Socialworkersspeaks on FacebookFollow Us on TwitterRSS Feed

Social Worker Hopes Film Will Alert Public to Looming Healthcare Crisis

Social worker and documentary producer Nancy Pando hopes her film, “The Vanishing Oath,” will alert the public about a looming healthcare crisis.

More doctors, disillusioned by piles of paperwork they have to file for insurance and the threat of expensive and time-consuming lawsuits, are leaving the profession. America could soon find itself with a shortage of doctors, she said.

 “Physicians have the highest suicide rate of any profession,” said Pando, a National Association of Social Workers member who lives near Boston. “They are either leaving this earth altogether or they are leaving clinical medicine behind.”  

“We can already see a shortage of general practitioners — they are leaving in droves,” she said.

Pando, MSW, LICSW, continues to do social work, seeing private patients and doing personality assessment and parenting consulting. She is also the author of the children’s book “I Don’t Want to Go to School” ($8.95, Horizon) about separation anxiety.

However Pando, who used to do hospital social work, always had a desire to do documentary filmmaking. She went online and found a local filmmaking group.  That is how she met fellow filmmaker Dr. Ryan Flesher and came up with the idea to do “The Vanishing Oath.”

“He said to me ‘I hate being a doctor,'” Pando said. “I said to myself, ‘I’ve never heard a doctor say that before.”  

So she and Flesher decided to do a film exploring why Flesher and other doctors were so negative about their profession. They went around interviewing doctors, people in academia and just people in the street.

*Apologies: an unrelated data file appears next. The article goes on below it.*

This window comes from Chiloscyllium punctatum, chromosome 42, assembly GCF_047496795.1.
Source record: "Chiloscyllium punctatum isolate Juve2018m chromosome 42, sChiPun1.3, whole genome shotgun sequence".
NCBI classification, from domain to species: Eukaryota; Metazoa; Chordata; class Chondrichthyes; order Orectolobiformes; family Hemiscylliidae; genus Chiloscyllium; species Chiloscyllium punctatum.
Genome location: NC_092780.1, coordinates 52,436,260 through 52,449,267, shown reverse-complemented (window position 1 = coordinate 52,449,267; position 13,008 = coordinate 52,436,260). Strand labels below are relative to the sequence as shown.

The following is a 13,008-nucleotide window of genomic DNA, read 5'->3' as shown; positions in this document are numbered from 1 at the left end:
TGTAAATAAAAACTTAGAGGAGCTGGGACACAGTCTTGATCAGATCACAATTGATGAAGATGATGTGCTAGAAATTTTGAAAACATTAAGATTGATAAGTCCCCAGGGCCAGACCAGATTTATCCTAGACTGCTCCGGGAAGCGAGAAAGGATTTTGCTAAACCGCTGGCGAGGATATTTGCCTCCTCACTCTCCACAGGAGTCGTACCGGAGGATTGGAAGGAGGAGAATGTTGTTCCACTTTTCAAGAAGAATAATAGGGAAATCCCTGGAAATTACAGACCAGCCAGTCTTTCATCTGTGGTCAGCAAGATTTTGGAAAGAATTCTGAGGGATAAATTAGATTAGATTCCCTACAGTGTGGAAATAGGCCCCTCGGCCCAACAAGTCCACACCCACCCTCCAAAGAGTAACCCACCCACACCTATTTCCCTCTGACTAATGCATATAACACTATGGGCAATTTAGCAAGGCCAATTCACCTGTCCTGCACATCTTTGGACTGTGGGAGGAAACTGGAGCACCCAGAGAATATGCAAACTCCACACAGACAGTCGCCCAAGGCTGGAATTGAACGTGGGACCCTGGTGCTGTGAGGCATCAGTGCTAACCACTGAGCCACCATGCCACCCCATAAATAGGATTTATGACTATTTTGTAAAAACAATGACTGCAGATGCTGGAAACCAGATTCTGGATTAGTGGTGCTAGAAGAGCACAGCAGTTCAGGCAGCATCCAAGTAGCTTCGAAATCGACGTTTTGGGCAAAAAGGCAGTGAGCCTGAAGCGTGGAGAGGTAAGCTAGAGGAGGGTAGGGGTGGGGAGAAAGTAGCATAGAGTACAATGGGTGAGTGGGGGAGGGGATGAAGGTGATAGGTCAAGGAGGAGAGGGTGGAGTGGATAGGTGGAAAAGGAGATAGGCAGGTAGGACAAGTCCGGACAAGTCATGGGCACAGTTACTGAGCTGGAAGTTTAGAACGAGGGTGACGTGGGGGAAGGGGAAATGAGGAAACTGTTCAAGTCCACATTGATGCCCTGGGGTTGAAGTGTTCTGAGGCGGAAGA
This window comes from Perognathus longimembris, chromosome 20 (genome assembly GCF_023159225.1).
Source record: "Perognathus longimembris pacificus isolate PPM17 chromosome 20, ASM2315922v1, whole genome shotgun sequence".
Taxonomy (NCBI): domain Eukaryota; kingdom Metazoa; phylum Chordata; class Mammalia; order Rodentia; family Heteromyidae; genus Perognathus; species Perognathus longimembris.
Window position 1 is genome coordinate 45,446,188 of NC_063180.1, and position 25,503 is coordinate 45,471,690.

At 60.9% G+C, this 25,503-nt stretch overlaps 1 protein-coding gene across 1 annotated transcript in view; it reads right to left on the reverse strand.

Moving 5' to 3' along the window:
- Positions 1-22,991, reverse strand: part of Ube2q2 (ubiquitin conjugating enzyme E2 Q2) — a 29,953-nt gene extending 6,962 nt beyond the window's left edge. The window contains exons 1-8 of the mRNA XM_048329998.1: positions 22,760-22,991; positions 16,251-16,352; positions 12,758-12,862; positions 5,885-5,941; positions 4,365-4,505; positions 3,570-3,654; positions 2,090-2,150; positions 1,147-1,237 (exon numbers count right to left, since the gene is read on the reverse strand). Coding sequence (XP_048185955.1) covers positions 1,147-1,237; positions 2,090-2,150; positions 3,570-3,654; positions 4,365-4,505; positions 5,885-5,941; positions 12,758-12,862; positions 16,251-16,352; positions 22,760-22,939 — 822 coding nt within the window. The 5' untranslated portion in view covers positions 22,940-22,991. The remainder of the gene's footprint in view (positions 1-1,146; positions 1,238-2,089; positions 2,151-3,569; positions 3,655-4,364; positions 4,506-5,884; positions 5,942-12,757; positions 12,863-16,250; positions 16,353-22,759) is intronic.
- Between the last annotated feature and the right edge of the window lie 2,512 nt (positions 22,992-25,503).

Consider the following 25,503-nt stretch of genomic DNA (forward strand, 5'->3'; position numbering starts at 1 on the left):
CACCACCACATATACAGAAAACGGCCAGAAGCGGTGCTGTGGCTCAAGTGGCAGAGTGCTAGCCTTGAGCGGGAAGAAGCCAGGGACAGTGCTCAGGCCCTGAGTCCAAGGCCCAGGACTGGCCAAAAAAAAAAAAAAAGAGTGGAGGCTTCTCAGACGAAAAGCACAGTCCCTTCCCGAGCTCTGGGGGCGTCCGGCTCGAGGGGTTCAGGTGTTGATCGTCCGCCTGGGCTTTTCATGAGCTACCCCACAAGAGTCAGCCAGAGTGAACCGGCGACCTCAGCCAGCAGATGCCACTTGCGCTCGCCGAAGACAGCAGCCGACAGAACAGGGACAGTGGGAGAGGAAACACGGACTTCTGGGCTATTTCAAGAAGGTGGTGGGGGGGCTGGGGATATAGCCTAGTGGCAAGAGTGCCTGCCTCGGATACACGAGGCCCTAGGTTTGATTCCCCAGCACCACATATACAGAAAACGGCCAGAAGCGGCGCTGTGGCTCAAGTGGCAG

Nancy Pando. Photo courtesy of Crash Cart Productions Web site (

Ryan was the cameraman and Pando did interviews. She said her social work experience gave her the interview skills she needed to get subjects to open up about their motivations.

She remembers interviewing one doctor who had made the heartrending decision to leave the profession.

“That was a painful interview for me to do,” she said. “I could ask him the questions to prompt some strong revelations.”

“The Vanishing Oath” was voted best medical documentary at the New York and Los Angeles Independent film festivals.

The movie is available online (for more information click here) and Pando also offers showings to groups.

She hopes the film will not only educate the public about the challenges doctors face but also demystify the profession. Despite the stereotype doctors are arrogant many want to provide patients with good, personalized care but are hampered by red tape and the fear of malpractice lawsuits.

 “It  seems there is a lot of pressure on physicians and we expect them to be perfect,” Pando said. “I think we stereotype and paint people with a broad brush.”

Social workers play a vital role in helping consumers get good medical care. To learn more, visit NASW’s “Help Starts Here” Health & Wellness Website by clicking here.

|   Leave A Comment
Tagged as: , , , , , , , , ,


Leave a Comment

You must be logged in to post a comment.